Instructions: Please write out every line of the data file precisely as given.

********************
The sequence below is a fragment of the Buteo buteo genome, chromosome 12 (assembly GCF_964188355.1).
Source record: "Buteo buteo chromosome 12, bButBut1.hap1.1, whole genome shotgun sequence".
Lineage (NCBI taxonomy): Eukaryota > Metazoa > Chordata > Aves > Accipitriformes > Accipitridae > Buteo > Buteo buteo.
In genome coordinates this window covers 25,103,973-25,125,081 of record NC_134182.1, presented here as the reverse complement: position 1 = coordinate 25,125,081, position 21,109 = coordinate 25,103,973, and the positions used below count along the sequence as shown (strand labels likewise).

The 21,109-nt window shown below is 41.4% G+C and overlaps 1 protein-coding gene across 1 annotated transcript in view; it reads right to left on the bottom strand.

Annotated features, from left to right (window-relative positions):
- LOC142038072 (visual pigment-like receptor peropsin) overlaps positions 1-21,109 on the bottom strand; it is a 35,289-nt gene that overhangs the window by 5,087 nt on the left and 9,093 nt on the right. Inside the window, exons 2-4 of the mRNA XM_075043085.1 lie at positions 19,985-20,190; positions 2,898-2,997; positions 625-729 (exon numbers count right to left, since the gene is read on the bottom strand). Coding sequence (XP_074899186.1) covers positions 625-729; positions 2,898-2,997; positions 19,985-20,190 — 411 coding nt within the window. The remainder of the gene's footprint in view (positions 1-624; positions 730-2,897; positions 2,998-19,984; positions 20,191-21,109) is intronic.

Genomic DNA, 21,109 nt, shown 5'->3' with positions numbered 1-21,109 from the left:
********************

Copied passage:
The sequence below is a fragment of the Buteo buteo genome, chromosome 12 (assembly GCF_964188355.1).
Source record: "Buteo buteo chromosome 12, bButBut1.hap1.1, whole genome shotgun sequence".
Lineage (NCBI taxonomy): Eukaryota > Metazoa > Chordata > Aves > Accipitriformes > Accipitridae > Buteo > Buteo buteo.
In genome coordinates this window covers 25,103,973-25,125,081 of record NC_134182.1, presented here as the reverse complement: position 1 = coordinate 25,125,081, position 21,109 = coordinate 25,103,973, and the positions used below count along the sequence as shown (strand labels likewise).

The 21,109-nt window shown below is 41.4% G+C and overlaps 1 protein-coding gene across 1 annotated transcript in view; it reads right to left on the bottom strand.

Annotated features, from left to right (window-relative positions):
- LOC142038072 (visual pigment-like receptor peropsin) overlaps positions 1-21,109 on the bottom strand; it is a 35,289-nt gene that overhangs the window by 5,087 nt on the left and 9,093 nt on the right. Inside the window, exons 2-4 of the mRNA XM_075043085.1 lie at positions 19,985-20,190; positions 2,898-2,997; positions 625-729 (exon numbers count right to left, since the gene is read on the bottom strand). Coding sequence (XP_074899186.1) covers positions 625-729; positions 2,898-2,997; positions 19,985-20,190 — 411 coding nt within the window. The remainder of the gene's footprint in view (positions 1-624; positions 730-2,897; positions 2,998-19,984; positions 20,191-21,109) is intronic.

Genomic DNA, 21,109 nt, shown 5'->3' with positions numbered 1-21,109 from the left: